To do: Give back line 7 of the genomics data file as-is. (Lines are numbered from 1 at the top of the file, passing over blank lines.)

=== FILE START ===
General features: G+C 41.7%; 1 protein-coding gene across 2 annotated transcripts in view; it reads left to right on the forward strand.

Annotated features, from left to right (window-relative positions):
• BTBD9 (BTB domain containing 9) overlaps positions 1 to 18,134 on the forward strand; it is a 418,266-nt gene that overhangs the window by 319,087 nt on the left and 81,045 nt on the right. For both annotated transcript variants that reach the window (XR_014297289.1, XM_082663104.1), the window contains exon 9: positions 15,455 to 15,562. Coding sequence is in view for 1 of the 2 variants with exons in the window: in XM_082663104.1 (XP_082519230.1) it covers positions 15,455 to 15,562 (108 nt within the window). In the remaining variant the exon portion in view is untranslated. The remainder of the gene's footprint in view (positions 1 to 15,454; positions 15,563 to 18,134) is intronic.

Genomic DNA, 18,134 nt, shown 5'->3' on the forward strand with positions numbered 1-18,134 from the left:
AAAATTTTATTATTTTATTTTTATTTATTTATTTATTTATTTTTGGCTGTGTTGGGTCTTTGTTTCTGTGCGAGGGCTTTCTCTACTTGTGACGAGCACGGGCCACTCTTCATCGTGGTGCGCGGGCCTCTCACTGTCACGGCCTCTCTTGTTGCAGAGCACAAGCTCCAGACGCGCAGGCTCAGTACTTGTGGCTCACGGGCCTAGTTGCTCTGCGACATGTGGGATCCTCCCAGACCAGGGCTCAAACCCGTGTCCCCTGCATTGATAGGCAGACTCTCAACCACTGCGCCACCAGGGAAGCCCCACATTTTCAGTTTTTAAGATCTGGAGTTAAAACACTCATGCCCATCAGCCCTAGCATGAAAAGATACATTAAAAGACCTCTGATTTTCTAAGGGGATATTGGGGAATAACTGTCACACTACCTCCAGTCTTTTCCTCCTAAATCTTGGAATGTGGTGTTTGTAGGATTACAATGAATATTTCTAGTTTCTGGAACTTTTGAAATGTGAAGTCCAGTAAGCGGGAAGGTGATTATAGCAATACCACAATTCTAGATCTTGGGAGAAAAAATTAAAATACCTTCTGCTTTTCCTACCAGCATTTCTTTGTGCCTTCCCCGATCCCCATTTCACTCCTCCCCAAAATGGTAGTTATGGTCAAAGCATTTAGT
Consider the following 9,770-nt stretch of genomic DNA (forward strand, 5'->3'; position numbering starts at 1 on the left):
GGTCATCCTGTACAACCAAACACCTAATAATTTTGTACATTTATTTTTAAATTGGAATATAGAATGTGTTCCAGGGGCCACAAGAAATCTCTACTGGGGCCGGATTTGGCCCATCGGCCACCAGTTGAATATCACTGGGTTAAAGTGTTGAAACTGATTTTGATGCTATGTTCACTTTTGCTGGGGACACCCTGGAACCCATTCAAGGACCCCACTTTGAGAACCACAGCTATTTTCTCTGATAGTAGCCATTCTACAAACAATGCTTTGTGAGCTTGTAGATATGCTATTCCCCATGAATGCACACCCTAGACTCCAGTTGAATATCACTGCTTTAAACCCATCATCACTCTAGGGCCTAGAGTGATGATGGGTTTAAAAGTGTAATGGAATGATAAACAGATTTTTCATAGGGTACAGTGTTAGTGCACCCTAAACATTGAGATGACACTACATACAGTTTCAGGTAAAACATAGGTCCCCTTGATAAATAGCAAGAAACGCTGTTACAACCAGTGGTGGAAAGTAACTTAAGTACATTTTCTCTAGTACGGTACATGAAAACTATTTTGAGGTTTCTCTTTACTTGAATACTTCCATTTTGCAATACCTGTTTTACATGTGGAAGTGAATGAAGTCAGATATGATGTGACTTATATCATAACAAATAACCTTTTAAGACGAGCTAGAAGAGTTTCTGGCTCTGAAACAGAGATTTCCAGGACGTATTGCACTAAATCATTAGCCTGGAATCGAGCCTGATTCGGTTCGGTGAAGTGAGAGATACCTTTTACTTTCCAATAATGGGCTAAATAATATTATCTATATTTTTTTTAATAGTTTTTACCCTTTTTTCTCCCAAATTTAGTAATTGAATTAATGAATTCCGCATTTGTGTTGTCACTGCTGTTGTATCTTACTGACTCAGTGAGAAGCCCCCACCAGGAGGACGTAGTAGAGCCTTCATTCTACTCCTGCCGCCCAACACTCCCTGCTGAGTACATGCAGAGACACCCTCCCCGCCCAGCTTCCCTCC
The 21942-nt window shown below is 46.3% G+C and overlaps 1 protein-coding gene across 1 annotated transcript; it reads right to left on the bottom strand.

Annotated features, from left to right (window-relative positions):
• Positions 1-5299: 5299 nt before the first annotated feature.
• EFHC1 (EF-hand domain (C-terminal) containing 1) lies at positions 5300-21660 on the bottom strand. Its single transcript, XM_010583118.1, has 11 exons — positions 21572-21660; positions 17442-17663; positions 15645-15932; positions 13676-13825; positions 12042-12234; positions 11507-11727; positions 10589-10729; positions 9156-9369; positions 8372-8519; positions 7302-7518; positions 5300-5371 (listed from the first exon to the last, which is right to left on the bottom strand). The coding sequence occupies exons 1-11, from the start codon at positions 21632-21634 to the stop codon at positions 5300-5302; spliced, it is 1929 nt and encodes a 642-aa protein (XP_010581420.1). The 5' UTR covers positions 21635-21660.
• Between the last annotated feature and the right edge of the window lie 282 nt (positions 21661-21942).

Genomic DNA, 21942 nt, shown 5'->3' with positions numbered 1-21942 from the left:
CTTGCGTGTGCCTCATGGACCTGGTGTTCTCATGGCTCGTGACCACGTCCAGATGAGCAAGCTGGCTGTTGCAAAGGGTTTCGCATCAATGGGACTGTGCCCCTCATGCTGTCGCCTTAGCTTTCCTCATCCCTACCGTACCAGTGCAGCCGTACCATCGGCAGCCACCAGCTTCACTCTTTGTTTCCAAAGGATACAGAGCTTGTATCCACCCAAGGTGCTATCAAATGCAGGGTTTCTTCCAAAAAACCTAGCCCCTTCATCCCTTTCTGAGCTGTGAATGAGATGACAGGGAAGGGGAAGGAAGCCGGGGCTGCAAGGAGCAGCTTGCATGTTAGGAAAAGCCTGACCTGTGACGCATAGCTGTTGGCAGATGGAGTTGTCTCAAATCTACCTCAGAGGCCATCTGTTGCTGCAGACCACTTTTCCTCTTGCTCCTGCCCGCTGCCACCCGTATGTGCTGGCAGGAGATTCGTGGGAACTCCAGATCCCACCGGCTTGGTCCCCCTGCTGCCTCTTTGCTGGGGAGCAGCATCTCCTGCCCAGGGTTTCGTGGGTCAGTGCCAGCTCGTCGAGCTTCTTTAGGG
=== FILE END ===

GGTCATCCTGTACAACCAAACACCTAATAATTTTGTACATTTATTTTTAAATTGGAATATAGAATGTGTTCCAGGGGCCACAAGAAATCTCTACTGGGGCCGGATTTGGCCCATCGGCCACCAGTTGAATATCACTGGGTTAAAGTGTTGAAACTGATTTTGATGCTATGTTCACTTTTGCTGGGGACACCCTGGAACCCATTCAAGGACCCCACTTTGAGAACCACAGCTATTTTCTCTGATAGTAGCCATTCTACAAACAATGCTTTGTGAGCTTGTAGATATGCTATTCCCCATGAATGCACACCCTAGACTCCAGTTGAATATCACTGCTTTAAACCCATCATCACTCTAGGGCCTAGAGTGATGATGGGTTTAAAAGTGTAATGGAATGATAAACAGATTTTTCATAGGGTACAGTGTTAGTGCACCCTAAACATTGAGATGACACTACATACAGTTTCAGGTAAAACATAGGTCCCCTTGATAAATAGCAAGAAACGCTGTTACAACCAGTGGTGGAAAGTAACTTAAGTACATTTTCTCTAGTACGGTACATGAAAACTATTTTGAGGTTTCTCTTTACTTGAATACTTCCATTTTGCAATACCTGTTTTACATGTGGAAGTGAATGAAGTCAGATATGATGTGACTTATATCATAACAAATAACCTTTTAAGACGAGCTAGAAGAGTTTCTGGCTCTGAAACAGAGATTTCCAGGACGTATTGCACTAAATCATTAGCCTGGAATCGAGCCTGATTCGGTTCGGTGAAGTGAGAGATACCTTTTACTTTCCAATAATGGGCTAAATAATATTATCTATATTTTTTTTAATAGTTTTTACCCTTTTTTCTCCCAAATTTAGTAATTGAATTAATGAATTCCGCATTTGTGTTGTCACTGCTGTTGTATCTTACTGACTCAGTGAGAAGCCCCCACCAGGAGGACGTAGTAGAGCCTTCATTCTACTCCTGCCGCCCAACACTCCCTGCTGAGTACATGCAGAGACACCCTCCCCGCCCAGCTTCCCTCC